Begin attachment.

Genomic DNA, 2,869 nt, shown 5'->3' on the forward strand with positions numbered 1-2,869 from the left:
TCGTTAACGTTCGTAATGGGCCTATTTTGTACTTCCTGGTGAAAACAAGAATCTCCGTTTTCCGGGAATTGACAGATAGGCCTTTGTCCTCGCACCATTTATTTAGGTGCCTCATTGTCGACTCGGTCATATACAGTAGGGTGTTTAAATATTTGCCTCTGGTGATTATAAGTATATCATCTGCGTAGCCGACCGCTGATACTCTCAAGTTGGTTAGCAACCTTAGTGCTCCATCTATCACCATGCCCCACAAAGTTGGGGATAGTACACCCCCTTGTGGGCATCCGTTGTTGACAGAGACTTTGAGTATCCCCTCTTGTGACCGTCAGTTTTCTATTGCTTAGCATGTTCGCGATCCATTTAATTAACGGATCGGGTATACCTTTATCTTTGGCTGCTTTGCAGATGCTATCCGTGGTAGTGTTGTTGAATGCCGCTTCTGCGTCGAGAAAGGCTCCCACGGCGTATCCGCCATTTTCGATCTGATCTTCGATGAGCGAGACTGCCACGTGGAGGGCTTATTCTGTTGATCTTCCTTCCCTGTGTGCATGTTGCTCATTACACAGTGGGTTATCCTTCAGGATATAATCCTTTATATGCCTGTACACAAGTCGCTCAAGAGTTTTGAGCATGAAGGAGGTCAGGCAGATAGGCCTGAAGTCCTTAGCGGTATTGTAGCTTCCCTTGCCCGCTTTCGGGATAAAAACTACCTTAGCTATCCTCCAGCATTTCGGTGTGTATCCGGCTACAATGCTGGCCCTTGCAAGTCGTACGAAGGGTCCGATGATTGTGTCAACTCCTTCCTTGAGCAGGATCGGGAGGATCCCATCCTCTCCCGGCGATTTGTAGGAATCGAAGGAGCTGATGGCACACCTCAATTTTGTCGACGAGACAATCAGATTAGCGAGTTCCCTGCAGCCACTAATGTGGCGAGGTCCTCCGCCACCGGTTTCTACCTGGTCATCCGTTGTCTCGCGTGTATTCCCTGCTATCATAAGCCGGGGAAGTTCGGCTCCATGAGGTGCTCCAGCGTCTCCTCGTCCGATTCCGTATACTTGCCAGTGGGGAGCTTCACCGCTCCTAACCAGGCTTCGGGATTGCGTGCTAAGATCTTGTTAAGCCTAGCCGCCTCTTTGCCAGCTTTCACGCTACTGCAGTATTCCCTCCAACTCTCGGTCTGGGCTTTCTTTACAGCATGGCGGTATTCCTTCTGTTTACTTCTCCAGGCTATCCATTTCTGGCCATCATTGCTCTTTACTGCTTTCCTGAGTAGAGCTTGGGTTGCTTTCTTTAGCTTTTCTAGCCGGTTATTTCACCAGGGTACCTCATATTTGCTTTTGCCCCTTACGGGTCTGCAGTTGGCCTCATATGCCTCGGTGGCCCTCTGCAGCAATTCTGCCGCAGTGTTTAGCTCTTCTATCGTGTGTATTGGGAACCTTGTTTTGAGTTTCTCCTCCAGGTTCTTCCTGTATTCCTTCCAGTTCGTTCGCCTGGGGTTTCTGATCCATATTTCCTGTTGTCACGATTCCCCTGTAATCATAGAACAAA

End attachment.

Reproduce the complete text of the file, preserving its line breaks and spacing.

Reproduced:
Genomic DNA, 2,869 nt, shown 5'->3' on the forward strand with positions numbered 1-2,869 from the left:
TCGTTAACGTTCGTAATGGGCCTATTTTGTACTTCCTGGTGAAAACAAGAATCTCCGTTTTCCGGGAATTGACAGATAGGCCTTTGTCCTCGCACCATTTATTTAGGTGCCTCATTGTCGACTCGGTCATATACAGTAGGGTGTTTAAATATTTGCCTCTGGTGATTATAAGTATATCATCTGCGTAGCCGACCGCTGATACTCTCAAGTTGGTTAGCAACCTTAGTGCTCCATCTATCACCATGCCCCACAAAGTTGGGGATAGTACACCCCCTTGTGGGCATCCGTTGTTGACAGAGACTTTGAGTATCCCCTCTTGTGACCGTCAGTTTTCTATTGCTTAGCATGTTCGCGATCCATTTAATTAACGGATCGGGTATACCTTTATCTTTGGCTGCTTTGCAGATGCTATCCGTGGTAGTGTTGTTGAATGCCGCTTCTGCGTCGAGAAAGGCTCCCACGGCGTATCCGCCATTTTCGATCTGATCTTCGATGAGCGAGACTGCCACGTGGAGGGCTTATTCTGTTGATCTTCCTTCCCTGTGTGCATGTTGCTCATTACACAGTGGGTTATCCTTCAGGATATAATCCTTTATATGCCTGTACACAAGTCGCTCAAGAGTTTTGAGCATGAAGGAGGTCAGGCAGATAGGCCTGAAGTCCTTAGCGGTATTGTAGCTTCCCTTGCCCGCTTTCGGGATAAAAACTACCTTAGCTATCCTCCAGCATTTCGGTGTGTATCCGGCTACAATGCTGGCCCTTGCAAGTCGTACGAAGGGTCCGATGATTGTGTCAACTCCTTCCTTGAGCAGGATCGGGAGGATCCCATCCTCTCCCGGCGATTTGTAGGAATCGAAGGAGCTGATGGCACACCTCAATTTTGTCGACGAGACAATCAGATTAGCGAGTTCCCTGCAGCCACTAATGTGGCGAGGTCCTCCGCCACCGGTTTCTACCTGGTCATCCGTTGTCTCGCGTGTATTCCCTGCTATCATAAGCCGGGGAAGTTCGGCTCCATGAGGTGCTCCAGCGTCTCCTCGTCCGATTCCGTATACTTGCCAGTGGGGAGCTTCACCGCTCCTAACCAGGCTTCGGGATTGCGTGCTAAGATCTTGTTAAGCCTAGCCGCCTCTTTGCCAGCTTTCACGCTACTGCAGTATTCCCTCCAACTCTCGGTCTGGGCTTTCTTTACAGCATGGCGGTATTCCTTCTGTTTACTTCTCCAGGCTATCCATTTCTGGCCATCATTGCTCTTTACTGCTTTCCTGAGTAGAGCTTGGGTTGCTTTCTTTAGCTTTTCTAGCCGGTTATTTCACCAGGGTACCTCATATTTGCTTTTGCCCCTTACGGGTCTGCAGTTGGCCTCATATGCCTCGGTGGCCCTCTGCAGCAATTCTGCCGCAGTGTTTAGCTCTTCTATCGTGTGTATTGGGAACCTTGTTTTGAGTTTCTCCTCCAGGTTCTTCCTGTATTCCTTCCAGTTCGTTCGCCTGGGGTTTCTGATCCATATTTCCTGTTGTCACGATTCCCCTGTAATCATAGAACAAA